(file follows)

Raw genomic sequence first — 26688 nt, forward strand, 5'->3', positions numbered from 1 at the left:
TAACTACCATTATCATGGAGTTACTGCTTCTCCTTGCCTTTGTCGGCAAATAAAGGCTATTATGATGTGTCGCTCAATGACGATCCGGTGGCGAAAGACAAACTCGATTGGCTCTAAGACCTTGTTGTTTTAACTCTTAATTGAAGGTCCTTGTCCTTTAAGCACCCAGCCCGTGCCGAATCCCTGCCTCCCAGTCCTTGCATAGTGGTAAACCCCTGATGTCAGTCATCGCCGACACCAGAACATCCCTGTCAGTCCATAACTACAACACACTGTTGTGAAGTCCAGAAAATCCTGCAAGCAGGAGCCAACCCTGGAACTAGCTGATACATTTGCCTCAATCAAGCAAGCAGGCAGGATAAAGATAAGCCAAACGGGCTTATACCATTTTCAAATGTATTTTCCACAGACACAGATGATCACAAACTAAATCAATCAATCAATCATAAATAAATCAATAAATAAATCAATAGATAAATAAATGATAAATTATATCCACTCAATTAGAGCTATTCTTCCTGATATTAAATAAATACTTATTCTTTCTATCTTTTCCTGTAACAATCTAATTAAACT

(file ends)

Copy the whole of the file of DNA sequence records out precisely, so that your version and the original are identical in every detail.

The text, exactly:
Raw genomic sequence first — 26688 nt, forward strand, 5'->3', positions numbered from 1 at the left:
TAACTACCATTATCATGGAGTTACTGCTTCTCCTTGCCTTTGTCGGCAAATAAAGGCTATTATGATGTGTCGCTCAATGACGATCCGGTGGCGAAAGACAAACTCGATTGGCTCTAAGACCTTGTTGTTTTAACTCTTAATTGAAGGTCCTTGTCCTTTAAGCACCCAGCCCGTGCCGAATCCCTGCCTCCCAGTCCTTGCATAGTGGTAAACCCCTGATGTCAGTCATCGCCGACACCAGAACATCCCTGTCAGTCCATAACTACAACACACTGTTGTGAAGTCCAGAAAATCCTGCAAGCAGGAGCCAACCCTGGAACTAGCTGATACATTTGCCTCAATCAAGCAAGCAGGCAGGATAAAGATAAGCCAAACGGGCTTATACCATTTTCAAATGTATTTTCCACAGACACAGATGATCACAAACTAAATCAATCAATCAATCATAAATAAATCAATAAATAAATCAATAGATAAATAAATGATAAATTATATCCACTCAATTAGAGCTATTCTTCCTGATATTAAATAAATACTTATTCTTTCTATCTTTTCCTGTAACAATCTAATTAAACT